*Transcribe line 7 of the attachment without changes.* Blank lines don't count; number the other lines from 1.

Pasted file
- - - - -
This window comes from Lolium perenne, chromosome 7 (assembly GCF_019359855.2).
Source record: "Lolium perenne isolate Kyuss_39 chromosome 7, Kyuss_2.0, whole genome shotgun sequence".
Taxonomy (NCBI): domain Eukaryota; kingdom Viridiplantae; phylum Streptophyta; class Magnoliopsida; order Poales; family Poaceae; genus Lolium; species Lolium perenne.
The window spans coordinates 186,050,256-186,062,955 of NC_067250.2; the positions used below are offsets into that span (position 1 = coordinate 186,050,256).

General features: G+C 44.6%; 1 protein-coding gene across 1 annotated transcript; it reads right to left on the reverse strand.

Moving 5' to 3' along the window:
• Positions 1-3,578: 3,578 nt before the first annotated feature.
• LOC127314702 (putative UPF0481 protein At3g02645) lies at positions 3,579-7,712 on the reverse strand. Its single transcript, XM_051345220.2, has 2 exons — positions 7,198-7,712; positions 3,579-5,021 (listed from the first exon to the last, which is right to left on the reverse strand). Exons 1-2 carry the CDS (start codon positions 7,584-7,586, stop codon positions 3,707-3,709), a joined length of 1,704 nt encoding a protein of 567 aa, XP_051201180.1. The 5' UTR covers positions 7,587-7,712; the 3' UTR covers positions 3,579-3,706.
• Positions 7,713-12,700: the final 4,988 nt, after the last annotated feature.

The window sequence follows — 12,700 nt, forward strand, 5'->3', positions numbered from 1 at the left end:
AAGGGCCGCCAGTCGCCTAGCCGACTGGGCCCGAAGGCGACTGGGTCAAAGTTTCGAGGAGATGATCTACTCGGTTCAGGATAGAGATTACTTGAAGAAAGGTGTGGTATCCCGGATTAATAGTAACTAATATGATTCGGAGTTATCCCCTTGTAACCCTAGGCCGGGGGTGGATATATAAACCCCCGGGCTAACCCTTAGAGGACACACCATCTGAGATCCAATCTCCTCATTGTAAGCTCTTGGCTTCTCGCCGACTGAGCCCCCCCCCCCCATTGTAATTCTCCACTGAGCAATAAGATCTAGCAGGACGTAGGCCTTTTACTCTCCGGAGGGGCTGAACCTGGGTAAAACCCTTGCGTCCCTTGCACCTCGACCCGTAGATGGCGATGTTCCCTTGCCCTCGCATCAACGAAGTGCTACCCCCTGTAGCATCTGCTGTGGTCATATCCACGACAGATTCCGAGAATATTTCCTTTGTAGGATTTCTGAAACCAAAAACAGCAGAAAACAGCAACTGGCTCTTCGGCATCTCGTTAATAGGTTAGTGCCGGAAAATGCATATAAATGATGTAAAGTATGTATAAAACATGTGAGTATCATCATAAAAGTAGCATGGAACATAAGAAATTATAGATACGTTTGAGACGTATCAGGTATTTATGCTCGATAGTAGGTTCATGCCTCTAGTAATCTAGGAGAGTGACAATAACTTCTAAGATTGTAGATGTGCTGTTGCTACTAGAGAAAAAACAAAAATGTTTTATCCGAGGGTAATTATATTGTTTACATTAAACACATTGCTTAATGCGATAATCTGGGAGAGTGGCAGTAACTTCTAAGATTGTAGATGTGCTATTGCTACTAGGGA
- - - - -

• Positions 1-3,578: 3,578 nt before the first annotated feature.